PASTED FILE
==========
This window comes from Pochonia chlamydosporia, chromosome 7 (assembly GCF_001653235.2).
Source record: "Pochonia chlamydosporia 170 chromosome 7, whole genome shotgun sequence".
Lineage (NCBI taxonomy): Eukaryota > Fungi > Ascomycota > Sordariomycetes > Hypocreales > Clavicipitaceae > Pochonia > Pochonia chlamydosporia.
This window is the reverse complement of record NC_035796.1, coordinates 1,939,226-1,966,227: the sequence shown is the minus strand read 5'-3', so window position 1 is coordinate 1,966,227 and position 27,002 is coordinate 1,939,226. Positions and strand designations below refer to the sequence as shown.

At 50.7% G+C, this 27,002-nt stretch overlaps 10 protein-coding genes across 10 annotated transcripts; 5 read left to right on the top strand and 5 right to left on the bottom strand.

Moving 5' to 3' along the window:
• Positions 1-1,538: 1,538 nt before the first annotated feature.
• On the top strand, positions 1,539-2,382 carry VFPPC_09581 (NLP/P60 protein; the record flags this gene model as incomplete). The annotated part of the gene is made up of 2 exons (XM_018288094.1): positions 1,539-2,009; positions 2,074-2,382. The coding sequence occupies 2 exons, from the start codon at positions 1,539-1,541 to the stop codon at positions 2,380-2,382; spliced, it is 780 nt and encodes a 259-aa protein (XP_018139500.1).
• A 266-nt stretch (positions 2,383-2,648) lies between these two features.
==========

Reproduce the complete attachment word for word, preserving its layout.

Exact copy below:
This window comes from Pochonia chlamydosporia, chromosome 7 (assembly GCF_001653235.2).
Source record: "Pochonia chlamydosporia 170 chromosome 7, whole genome shotgun sequence".
Lineage (NCBI taxonomy): Eukaryota > Fungi > Ascomycota > Sordariomycetes > Hypocreales > Clavicipitaceae > Pochonia > Pochonia chlamydosporia.
This window is the reverse complement of record NC_035796.1, coordinates 1,939,226-1,966,227: the sequence shown is the minus strand read 5'-3', so window position 1 is coordinate 1,966,227 and position 27,002 is coordinate 1,939,226. Positions and strand designations below refer to the sequence as shown.

At 50.7% G+C, this 27,002-nt stretch overlaps 10 protein-coding genes across 10 annotated transcripts; 5 read left to right on the top strand and 5 right to left on the bottom strand.

Moving 5' to 3' along the window:
• Positions 1-1,538: 1,538 nt before the first annotated feature.
• On the top strand, positions 1,539-2,382 carry VFPPC_09581 (NLP/P60 protein; the record flags this gene model as incomplete). The annotated part of the gene is made up of 2 exons (XM_018288094.1): positions 1,539-2,009; positions 2,074-2,382. The coding sequence occupies 2 exons, from the start codon at positions 1,539-1,541 to the stop codon at positions 2,380-2,382; spliced, it is 780 nt and encodes a 259-aa protein (XP_018139500.1).
• A 266-nt stretch (positions 2,383-2,648) lies between these two features.